Why we inspected

This was a planned inspection based on the previous rating.

We have found evidence that the provider needs to make improvements.

The provider has taken acti

Inspection carried out on 2 February 2017

During a routine inspection

The Dales Nursing Home is a 31 bed nursing home in Exeter which provides long term, respite or recuperative care for adults over the age of 65. At the time of the inspection there were 29 people living at the service. This is the first inspection of this service since ‘The Dales Nursing Home Limited’ registered as the provider on 4 July 2016.

The service had a registered manager. A registered manager is a person who has registered with the Care Quality Commission to manage the service. Like registered providers, they are ‘registered persons’. Registered persons have legal responsibility for meeting the requirements in the Health and Social Care Act 2008 and associated Regulations about how the service is run.

There was a very high level of confidence in the leadership and management of the service expressed by people, relatives, staff and health and social care professionals. One health professional told us, “I think The Dales nursing home is outstanding. All my patients who have been looked after there have been cared for to the highest level. [Manager’s name] is an outstanding manager and gels the whole team. They care enormously for their patients and their staff. The Dales is a well-run home and I encourage any of my patients to be there for its high level of professional care”.

People told us staff were kind and caring and respected their privacy and dignity. One person said, “I love it here. Even when a new one (staff) comes in they are all very good.” The service placed a strong emphasis on a ‘person centred approach’, and ensured people, and their advocates where appropriate, were fully consulted and involved in all decisions about their lives and support. This meant people’s legal rights were protected. The registered manager played an active role in promoting this ethos of person centred care in their links with other providers and external health professionals. For example through delivering a presentation at a provider engagement meeting, and when student doctors and hospice care workers came to work at The Dales to learn about the service provided. These links also benefitted the people living at The Dales because they also created an opportunity for the staff working there to learn and keep up to date with best practice.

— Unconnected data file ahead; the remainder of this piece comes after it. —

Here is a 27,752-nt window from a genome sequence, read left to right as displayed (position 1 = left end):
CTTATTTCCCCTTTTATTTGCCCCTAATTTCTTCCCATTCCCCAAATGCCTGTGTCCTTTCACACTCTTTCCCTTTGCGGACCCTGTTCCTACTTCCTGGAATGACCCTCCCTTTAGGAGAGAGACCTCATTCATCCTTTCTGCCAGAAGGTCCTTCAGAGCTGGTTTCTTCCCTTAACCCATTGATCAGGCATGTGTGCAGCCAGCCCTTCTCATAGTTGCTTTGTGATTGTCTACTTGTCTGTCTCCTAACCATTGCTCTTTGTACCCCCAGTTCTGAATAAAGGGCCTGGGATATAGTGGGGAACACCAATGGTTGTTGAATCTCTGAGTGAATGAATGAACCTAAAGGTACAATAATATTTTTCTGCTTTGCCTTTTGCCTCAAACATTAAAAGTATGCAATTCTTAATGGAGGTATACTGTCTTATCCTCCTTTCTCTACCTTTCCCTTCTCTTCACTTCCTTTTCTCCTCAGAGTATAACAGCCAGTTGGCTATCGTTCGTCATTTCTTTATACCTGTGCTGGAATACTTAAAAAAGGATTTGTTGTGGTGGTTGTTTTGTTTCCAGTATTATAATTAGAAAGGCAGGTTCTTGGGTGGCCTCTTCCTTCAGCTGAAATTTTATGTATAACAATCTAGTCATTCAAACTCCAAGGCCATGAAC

Many people at The Dales were receiving palliative care, and the service worked closely with the hospice and palliative care teams to provide the support they needed. A health professional told us, “In terms of end-of-life care, I feel The Dales far excels any of the other care homes in Exeter. They have a large number of short-stay palliative care patients who are well looked after with dignity and respect”. The home was registered with ‘The Gold Standards Framework’, which is a practical, evidence based approach to providing the best care for people as they approach the end of their lives.

People’s nutritional needs were assessed to make sure they received a diet in line with their needs and wishes. The service was extremely proactive in supporting people to maintain their fluid and food intake, especially people identified as being at risk of malnutrition.

People were kept safe and free from harm. Comprehensive risk assessments identified individual risks to people’s health and safety and there was information in each person’s support plan showing how they should be supported to manage these risks. Systems were in place to ensure people received their prescribed medicines safely.

Policies and procedures ensured people were protected from the risk of abuse and avoidable harm. Staff told us they had regular safeguarding training, and they were confident they knew how to recognise and report potential abuse. Where concerns had been bought to the registered manager’s attention, they had worked in partnership with the relevant authorities to make sure issues were fully investigated and appropriate action taken to make sure people were protected. Staff were recruited carefully and